Taking fun seriously

Embodying as much energy as the visitor attractions around her, Alison Leaper is looking to make her mark quickly at the UK’s biggest tourist attraction.

Leaper embarked on her new career at the Pleasure Beach, Blackpool as group human resources manager in January this year. Moving directly from her role as regional HR manager at Principal Hotels, she is now responsible for a core of 500 permanent staff, and at least 1,500 seasonal recruits.

The variety of the Pleasure Beach, which includes a hotel and theatres, was the prime reason for Leaper’s move.

“Blackpool Pleasure Beach is not just about rides,” she says. “That’s what really attracted me. I’ve come from hotels, but here, you’ve got every business under one roof. That diversity is appealing,” she says.

Within the company is a rapidly expanding hotel known as The Big Blue, the 42-acre leisure park and an entertainment division known as Stageworks, which runs three live shows, including magic and ice spectaculars. The multi-faceted business also encompasses shops and 54 restaurant and catering outlets.

Her remit includes high-profile recruitment days, when Leaper and her department look for in excess of 1,500 temporary staff for all aspects of the business.

The Pleasure Beach season runs from Easter to November, and draws 6.2 million people through its seafront gates. Although July and August are hectic, the busiest time is October half-term, when the Blackpool Illuminations are still blazing. The park switches off its lights at the same time as the Illuminations in early November.


Finding and training seasonal workers for the demands of a park teeming with thousands of thrill-seekers is a big challenge for Leaper, but one she is tackling with vigour.

“First of all, the park has a fantastic, award-winning induction programme,” she says. Completing it is a condition of employment. It combines on- and off-the-job learning, classroom time and a treasure hunt. The evidence is presented in the form of a workbook, which has to be completed within a fortnight.

The Pleasure Beach has been working with other leisure operators and awarding body ASET  to get the induction programme accredited. It will be  a level 1 qualification known as an Introduction to Working in Theme Parks. By September, it should be on the National Qualifications Framework for other businesses to use too.

From the induction programme, seasonal employees at the Pleasure Beach can progress to vocational qualifications. Formerly, NVQs were their only option, but like many employers, Leaper has had to review their effectiveness and find a way of making vocational qualifications work for her.

“We still offer [NVQs], but we found that  success in completing that qualification wasn’t always there because of the seasonal fluctuation in employees,” she says.

Leaper was looking to overcome the NVQ conundrum: its advantage – of assessing and rewarding how someone does a job in the workplace under workplace conditions – is also its downfall.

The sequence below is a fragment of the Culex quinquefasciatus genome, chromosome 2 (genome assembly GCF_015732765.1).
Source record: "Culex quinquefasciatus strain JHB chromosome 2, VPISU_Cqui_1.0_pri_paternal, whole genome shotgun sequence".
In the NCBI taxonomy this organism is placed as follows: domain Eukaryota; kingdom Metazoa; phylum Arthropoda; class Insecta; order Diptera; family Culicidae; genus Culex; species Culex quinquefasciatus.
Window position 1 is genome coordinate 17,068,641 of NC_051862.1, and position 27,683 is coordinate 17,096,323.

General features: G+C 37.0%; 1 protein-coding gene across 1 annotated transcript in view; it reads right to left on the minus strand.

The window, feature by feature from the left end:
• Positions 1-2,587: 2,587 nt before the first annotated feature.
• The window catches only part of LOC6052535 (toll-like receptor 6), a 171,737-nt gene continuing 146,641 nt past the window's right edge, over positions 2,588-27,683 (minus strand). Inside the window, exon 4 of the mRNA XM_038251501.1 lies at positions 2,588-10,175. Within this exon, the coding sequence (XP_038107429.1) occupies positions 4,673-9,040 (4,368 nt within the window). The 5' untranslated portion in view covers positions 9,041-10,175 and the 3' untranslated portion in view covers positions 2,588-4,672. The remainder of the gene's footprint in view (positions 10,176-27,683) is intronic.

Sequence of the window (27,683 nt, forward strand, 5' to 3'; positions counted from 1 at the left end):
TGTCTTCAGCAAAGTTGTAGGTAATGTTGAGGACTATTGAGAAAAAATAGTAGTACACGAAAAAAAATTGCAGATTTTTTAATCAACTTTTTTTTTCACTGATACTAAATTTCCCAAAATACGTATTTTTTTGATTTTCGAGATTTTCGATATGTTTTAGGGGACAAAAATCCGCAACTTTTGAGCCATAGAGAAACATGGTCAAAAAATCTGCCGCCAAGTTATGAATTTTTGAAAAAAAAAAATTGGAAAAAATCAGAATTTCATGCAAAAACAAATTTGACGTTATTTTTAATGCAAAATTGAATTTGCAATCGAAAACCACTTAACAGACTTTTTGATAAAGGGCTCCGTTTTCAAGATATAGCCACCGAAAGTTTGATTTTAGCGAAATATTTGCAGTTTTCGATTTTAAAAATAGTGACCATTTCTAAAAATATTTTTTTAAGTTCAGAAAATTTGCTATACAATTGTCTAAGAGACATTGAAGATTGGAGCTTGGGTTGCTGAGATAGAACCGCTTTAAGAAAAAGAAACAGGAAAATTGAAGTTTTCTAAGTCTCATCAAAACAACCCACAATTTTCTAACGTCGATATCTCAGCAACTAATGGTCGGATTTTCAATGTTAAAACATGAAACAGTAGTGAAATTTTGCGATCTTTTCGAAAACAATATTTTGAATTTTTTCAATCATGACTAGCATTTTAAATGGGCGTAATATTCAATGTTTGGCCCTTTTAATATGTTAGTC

Her concerns stemmed from the difficulties of assessing people under workplace conditions when the leisure park is at full pelt. And some of the seasonal staff, such as students who have to return to college in September, have to leave before the park shuts down in November, and therefore cannot complete a qualification.

It may seem unusual to invest so much  in the training of temporary staff, but there are three main reasons why it makes business sense:

  • Temporary staff in front-line positions are the main public face of the Pleasure Beach – any training in customer care is bound to reap dividends
  • A lot of the employees return to the Pleasure Beach every year, so the business will reap continued benefits from improving the skills of its workers
  • In a tough seasonal recruitment marketplace, it pays to create loyalty.

“I have to be realistic,” says Leaper. “In the high season, when Blackpool is packed with visitors, other employers are out recruiting on the streets with cash-in-hand. It’s highly competitive.


“We have gone down the line of  Vocational-Related Qualifications (VRQs),” she says. “We are targeting both permanent and seasonal people who can take the VRQs offered by the Hospitality Awarding Body (HAB).”

The VRQs will follow the ‘people’ side of the business, and cover three areas: customer care, selling skills, and dealing with conflict. HAB offers these qualifications in generic and hospitality versions, and Leaper will be running them both.

The VRQs, for which the Pleasure Beach will soon become a centre accredited by the HAB, are a manageable approach to implementing learning and standards.

“We needed to spend more time with our employees out in the park to develop their customer care skills,” she says. “We wanted to get across to our people that we are all sales people, and the VRQs are a nationally recognised qualification that will support us in this.”

Leaper is excited that the VRQs will be delivered in-house. As she explains, they will be delivered by people from the business who can convey the learning with “passion”.